Umbrellas (Hokusai).jpg
Umbrellas (Hokusai).jpg

Umbrellas

1915

This is thought to be the first of twelve designs produced by the publisher Watanabe Shōzaburō and the Austrian painter Friedrich (Fritz) Capelari in 1915, marking the beginning of the shin hanga movement. After seeing an exhibition of Capelari’s subtle, romanticized watercolors of scenic views and local people—inspired by the artist’s time in China, Java, and Japan—Watanabe felt Capelari would be the ideal collaborator on a new type of print, featuring Japan’s modern character in a way that appealed to foreign tourists.

About shin hanga movement

In the spring of 1915, the publisher Watanabe Shôzaburô (1885-1962) saw an exhibition of watercolors at a department store gallery by Fritz Capelari, an Austrian artist who had been living in Asia since 1911. Watanabe had been looking for an artist trained in Western-style painting with whom he could work on a new type of color woodblock print, but rooted in the traditions of Japanese ukiyo-e. Apparently he had already been turned down by Japanese artists, such as the Paris-trained painter Kuroda Seiki (1866-1924), who were not interested sullying their reputations in the 'fine art' world by producing popular or decorative art. Foreigners in Japan would have been less burdened by the commercial implications of Watanabe's vision and had little to risk by participating in his experiment. Capelari accepted an invitation from Watanabe to visit his shop and shortly thereafter the two began collaborating on producing woodblock prints. Within one year they completed 12 designs which included landscapes and figural prints.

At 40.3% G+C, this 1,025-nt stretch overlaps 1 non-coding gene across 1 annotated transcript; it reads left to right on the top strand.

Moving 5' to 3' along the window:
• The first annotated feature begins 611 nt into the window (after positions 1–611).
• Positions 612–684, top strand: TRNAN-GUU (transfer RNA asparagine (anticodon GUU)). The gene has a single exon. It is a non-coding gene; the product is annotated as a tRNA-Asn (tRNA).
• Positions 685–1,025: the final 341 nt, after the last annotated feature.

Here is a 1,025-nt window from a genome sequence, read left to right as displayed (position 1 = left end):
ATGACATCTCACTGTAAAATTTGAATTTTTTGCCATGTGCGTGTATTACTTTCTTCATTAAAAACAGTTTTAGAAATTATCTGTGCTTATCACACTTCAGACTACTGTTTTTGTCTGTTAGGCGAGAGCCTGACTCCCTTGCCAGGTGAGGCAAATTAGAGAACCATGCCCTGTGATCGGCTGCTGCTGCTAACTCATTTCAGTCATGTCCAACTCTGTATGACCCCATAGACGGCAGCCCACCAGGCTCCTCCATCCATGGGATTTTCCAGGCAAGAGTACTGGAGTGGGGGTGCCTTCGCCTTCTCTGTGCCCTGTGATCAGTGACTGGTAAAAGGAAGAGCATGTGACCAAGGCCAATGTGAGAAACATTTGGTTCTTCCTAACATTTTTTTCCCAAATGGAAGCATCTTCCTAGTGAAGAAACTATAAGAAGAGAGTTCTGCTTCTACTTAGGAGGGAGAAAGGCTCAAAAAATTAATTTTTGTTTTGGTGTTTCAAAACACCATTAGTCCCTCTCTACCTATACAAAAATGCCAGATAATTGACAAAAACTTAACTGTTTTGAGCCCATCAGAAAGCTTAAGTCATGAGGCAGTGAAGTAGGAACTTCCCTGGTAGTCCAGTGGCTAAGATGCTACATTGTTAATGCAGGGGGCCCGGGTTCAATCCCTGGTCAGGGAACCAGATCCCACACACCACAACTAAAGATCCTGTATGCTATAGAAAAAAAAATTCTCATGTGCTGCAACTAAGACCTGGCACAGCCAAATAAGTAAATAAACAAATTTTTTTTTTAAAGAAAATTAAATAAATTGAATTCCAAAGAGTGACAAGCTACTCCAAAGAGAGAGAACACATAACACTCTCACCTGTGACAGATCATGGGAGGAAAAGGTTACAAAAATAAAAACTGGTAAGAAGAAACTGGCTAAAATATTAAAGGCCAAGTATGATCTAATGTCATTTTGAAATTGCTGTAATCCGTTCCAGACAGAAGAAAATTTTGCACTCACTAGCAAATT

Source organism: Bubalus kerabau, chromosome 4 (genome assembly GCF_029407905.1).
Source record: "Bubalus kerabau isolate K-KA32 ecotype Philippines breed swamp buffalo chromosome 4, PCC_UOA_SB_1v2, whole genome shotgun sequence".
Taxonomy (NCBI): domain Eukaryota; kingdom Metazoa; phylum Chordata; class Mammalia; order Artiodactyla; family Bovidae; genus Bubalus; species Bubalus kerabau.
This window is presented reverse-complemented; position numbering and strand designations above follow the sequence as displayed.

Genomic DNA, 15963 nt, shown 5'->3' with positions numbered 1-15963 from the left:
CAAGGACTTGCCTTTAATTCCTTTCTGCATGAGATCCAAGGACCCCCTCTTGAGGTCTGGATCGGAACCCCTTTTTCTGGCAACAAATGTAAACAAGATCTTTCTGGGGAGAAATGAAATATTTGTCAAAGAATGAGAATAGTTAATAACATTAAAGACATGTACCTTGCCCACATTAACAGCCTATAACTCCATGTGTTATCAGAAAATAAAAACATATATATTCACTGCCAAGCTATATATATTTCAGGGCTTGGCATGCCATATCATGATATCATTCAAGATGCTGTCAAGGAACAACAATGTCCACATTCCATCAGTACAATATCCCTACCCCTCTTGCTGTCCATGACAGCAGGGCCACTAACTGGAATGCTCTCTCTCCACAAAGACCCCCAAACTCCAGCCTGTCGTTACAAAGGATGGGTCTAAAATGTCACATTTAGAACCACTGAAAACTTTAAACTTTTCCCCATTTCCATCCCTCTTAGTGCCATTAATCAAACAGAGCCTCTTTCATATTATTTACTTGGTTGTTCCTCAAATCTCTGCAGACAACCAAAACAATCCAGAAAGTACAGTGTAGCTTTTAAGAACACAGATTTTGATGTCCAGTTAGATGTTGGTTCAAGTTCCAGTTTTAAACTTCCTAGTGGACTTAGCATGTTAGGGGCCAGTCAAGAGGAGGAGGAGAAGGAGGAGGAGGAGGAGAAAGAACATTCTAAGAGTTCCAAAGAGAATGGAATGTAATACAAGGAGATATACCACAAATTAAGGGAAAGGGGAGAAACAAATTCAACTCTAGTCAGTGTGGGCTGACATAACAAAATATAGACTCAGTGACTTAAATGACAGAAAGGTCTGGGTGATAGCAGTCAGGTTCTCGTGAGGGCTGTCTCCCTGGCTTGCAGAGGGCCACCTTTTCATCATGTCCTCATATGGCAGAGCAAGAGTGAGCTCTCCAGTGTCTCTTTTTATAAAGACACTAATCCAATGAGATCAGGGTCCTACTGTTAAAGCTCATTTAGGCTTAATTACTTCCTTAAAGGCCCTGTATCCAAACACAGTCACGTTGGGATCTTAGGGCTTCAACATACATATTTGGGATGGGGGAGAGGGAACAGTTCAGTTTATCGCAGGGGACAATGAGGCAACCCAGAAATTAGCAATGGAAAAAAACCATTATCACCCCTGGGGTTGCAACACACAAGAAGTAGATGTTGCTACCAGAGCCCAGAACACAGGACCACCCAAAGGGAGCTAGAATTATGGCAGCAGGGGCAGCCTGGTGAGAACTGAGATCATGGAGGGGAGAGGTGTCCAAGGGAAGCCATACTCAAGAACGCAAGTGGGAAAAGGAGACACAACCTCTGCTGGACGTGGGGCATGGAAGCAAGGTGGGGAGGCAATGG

To some, these prints could be considered the first shin-hanga ('new prints'). Certainly it was the first time that Watanabe successfully recruited an artist from outside the traditional master-student system. And although many of the designs and subjects resonate with classic ukiyo-e, at the same time, the modern (or Western) influences are evident. Watanabe also used a higher quality paper that he had rarely used for his previous print productions.